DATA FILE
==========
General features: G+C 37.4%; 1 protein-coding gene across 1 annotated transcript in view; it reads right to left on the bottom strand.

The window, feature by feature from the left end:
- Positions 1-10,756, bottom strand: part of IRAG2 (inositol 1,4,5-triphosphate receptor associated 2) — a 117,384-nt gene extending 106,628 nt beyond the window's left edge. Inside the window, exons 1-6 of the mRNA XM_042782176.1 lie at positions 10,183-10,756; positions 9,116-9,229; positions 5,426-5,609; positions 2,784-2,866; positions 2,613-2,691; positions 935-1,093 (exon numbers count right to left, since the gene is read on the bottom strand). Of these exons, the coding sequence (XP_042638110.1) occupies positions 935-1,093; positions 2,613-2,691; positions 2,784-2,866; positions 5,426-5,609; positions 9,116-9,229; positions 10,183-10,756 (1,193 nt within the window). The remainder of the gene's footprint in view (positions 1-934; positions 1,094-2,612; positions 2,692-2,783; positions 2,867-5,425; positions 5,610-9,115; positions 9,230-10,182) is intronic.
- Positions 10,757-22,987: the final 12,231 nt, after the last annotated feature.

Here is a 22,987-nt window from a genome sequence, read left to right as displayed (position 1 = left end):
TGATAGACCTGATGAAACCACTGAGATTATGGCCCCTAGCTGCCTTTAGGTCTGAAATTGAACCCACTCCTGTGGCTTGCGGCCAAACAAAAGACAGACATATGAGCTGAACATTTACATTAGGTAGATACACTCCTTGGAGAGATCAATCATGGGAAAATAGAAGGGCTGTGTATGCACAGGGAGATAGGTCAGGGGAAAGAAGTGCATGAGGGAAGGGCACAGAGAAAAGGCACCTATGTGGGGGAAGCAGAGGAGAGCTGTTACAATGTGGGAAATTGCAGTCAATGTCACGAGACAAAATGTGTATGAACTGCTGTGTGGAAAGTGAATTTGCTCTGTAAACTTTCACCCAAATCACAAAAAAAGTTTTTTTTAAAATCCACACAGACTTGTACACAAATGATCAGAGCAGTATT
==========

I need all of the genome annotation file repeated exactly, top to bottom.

General features: G+C 37.4%; 1 protein-coding gene across 1 annotated transcript in view; it reads right to left on the bottom strand.

The window, feature by feature from the left end:
- Positions 1-10,756, bottom strand: part of IRAG2 (inositol 1,4,5-triphosphate receptor associated 2) — a 117,384-nt gene extending 106,628 nt beyond the window's left edge. Inside the window, exons 1-6 of the mRNA XM_042782176.1 lie at positions 10,183-10,756; positions 9,116-9,229; positions 5,426-5,609; positions 2,784-2,866; positions 2,613-2,691; positions 935-1,093 (exon numbers count right to left, since the gene is read on the bottom strand). Of these exons, the coding sequence (XP_042638110.1) occupies positions 935-1,093; positions 2,613-2,691; positions 2,784-2,866; positions 5,426-5,609; positions 9,116-9,229; positions 10,183-10,756 (1,193 nt within the window). The remainder of the gene's footprint in view (positions 1-934; positions 1,094-2,612; positions 2,692-2,783; positions 2,867-5,425; positions 5,610-9,115; positions 9,230-10,182) is intronic.
- Positions 10,757-22,987: the final 12,231 nt, after the last annotated feature.

Here is a 22,987-nt window from a genome sequence, read left to right as displayed (position 1 = left end):
TGATAGACCTGATGAAACCACTGAGATTATGGCCCCTAGCTGCCTTTAGGTCTGAAATTGAACCCACTCCTGTGGCTTGCGGCCAAACAAAAGACAGACATATGAGCTGAACATTTACATTAGGTAGATACACTCCTTGGAGAGATCAATCATGGGAAAATAGAAGGGCTGTGTATGCACAGGGAGATAGGTCAGGGGAAAGAAGTGCATGAGGGAAGGGCACAGAGAAAAGGCACCTATGTGGGGGAAGCAGAGGAGAGCTGTTACAATGTGGGAAATTGCAGTCAATGTCACGAGACAAAATGTGTATGAACTGCTGTGTGGAAAGTGAATTTGCTCTGTAAACTTTCACCCAAATCACAAAAAAAGTTTTTTTTAAAATCCACACAGACTTGTACACAAATGATCAGAGCAGTATT